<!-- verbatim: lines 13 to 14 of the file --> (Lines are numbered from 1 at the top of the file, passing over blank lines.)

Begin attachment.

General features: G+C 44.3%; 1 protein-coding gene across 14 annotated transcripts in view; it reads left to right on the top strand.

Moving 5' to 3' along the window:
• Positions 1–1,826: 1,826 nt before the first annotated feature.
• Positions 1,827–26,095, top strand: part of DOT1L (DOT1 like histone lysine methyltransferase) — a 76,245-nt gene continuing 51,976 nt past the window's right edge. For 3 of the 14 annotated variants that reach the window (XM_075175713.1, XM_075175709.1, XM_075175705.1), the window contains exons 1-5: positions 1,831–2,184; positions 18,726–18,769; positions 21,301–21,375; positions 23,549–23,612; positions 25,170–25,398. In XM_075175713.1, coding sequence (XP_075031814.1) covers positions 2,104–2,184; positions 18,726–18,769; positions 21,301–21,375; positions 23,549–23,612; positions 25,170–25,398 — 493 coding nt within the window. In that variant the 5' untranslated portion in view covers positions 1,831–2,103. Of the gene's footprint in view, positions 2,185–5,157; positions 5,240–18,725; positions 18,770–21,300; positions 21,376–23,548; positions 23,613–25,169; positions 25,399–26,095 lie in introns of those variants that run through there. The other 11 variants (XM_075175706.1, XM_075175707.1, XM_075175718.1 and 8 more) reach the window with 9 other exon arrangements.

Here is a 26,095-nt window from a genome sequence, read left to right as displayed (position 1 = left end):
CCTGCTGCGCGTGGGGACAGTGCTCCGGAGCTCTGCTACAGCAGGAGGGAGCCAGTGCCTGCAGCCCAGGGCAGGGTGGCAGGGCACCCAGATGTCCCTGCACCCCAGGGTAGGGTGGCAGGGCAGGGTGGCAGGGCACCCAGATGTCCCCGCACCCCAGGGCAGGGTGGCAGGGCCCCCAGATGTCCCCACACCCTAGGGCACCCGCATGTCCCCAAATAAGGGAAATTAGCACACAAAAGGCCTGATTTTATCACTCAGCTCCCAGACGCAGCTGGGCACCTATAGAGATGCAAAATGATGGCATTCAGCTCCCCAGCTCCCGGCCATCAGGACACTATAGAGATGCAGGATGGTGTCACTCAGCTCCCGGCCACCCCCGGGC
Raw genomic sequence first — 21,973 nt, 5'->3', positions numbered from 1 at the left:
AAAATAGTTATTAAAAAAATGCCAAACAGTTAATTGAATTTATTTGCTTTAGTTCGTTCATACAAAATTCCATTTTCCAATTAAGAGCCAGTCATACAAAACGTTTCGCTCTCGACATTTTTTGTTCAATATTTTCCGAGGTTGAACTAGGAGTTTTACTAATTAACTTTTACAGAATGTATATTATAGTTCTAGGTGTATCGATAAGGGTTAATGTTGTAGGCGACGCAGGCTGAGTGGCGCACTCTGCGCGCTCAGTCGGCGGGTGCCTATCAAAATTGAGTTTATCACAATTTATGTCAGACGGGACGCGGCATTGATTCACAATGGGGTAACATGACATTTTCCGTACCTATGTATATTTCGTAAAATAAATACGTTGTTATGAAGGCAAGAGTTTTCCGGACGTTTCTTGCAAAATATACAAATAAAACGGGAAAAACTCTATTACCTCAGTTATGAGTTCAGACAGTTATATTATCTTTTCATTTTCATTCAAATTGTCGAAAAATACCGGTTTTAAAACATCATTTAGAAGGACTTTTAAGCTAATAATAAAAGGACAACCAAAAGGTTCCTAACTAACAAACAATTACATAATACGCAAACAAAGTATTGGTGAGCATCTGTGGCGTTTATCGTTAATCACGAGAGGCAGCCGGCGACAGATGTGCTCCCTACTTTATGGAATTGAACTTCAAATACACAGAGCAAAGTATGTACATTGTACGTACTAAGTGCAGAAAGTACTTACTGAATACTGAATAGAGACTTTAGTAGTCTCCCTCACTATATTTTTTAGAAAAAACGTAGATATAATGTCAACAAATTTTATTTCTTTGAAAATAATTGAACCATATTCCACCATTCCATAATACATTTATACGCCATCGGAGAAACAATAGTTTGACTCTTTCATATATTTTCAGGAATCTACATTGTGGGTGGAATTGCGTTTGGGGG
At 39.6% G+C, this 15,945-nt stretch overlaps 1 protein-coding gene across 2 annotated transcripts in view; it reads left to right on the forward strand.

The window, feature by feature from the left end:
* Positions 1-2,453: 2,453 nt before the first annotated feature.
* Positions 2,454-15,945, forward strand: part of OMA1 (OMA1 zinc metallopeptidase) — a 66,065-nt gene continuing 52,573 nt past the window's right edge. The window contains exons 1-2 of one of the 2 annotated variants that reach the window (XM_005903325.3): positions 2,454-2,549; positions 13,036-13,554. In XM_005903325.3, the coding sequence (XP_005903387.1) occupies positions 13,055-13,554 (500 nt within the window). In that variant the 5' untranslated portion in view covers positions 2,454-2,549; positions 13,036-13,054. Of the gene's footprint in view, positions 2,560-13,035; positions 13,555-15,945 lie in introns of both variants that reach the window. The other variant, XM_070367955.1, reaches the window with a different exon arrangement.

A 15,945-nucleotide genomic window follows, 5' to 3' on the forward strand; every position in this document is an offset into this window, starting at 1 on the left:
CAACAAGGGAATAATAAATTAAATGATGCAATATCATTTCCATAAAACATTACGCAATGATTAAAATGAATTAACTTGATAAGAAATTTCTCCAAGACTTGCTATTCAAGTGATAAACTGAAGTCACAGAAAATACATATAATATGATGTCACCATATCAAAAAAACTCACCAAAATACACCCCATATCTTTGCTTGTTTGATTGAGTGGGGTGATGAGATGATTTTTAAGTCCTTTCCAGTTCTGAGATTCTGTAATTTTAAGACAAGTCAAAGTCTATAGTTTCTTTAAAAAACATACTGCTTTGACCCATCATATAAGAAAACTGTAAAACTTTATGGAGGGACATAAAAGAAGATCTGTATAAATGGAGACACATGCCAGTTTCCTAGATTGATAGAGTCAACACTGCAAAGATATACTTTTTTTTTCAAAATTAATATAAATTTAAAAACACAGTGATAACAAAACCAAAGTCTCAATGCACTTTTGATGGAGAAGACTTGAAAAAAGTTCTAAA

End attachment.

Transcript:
A 15,945-nucleotide genomic window follows, 5' to 3' on the forward strand; every position in this document is an offset into this window, starting at 1 on the left:
CAACAAGGGAATAATAAATTAAATGATGCAATATCATTTCCATAAAACATTACGCAATGATTAAAATGAATTAACTTGATAAGAAATTTCTCCAAGACTTGCTATTCAAGTGATAAACTGAAGTCACAGAAAATACATATAATATGATGTCACCATATCAAAAAAACTCACCAAAATACACCCCATATCTTTGCTTGTTTGATTGAGTGGGGTGATGAGATGATTTTTAAGTCCTTTCCAGTTCTGAGATTCTGTAATTTTAAGACAAGTCAAAGTCTATAGTTTCTTTAAAAAACATACTGCTTTGACCCATCATATAAGAAAACTGTAAAACTTTATGGAGGGACATAAAAGAAGATCTGTATAAATGGAGACACATGCCAGTTTCCTAGATTGATAGAGTCAACACTGCAAAGATATACTTTTTTTTTCAAAATTAATATAAATTTAAAAACACAGTGATAACAAAACCAAAGTCTCAATGCACTTTTGATGGAGAAGACTTGAAAAAAGTTCTAAA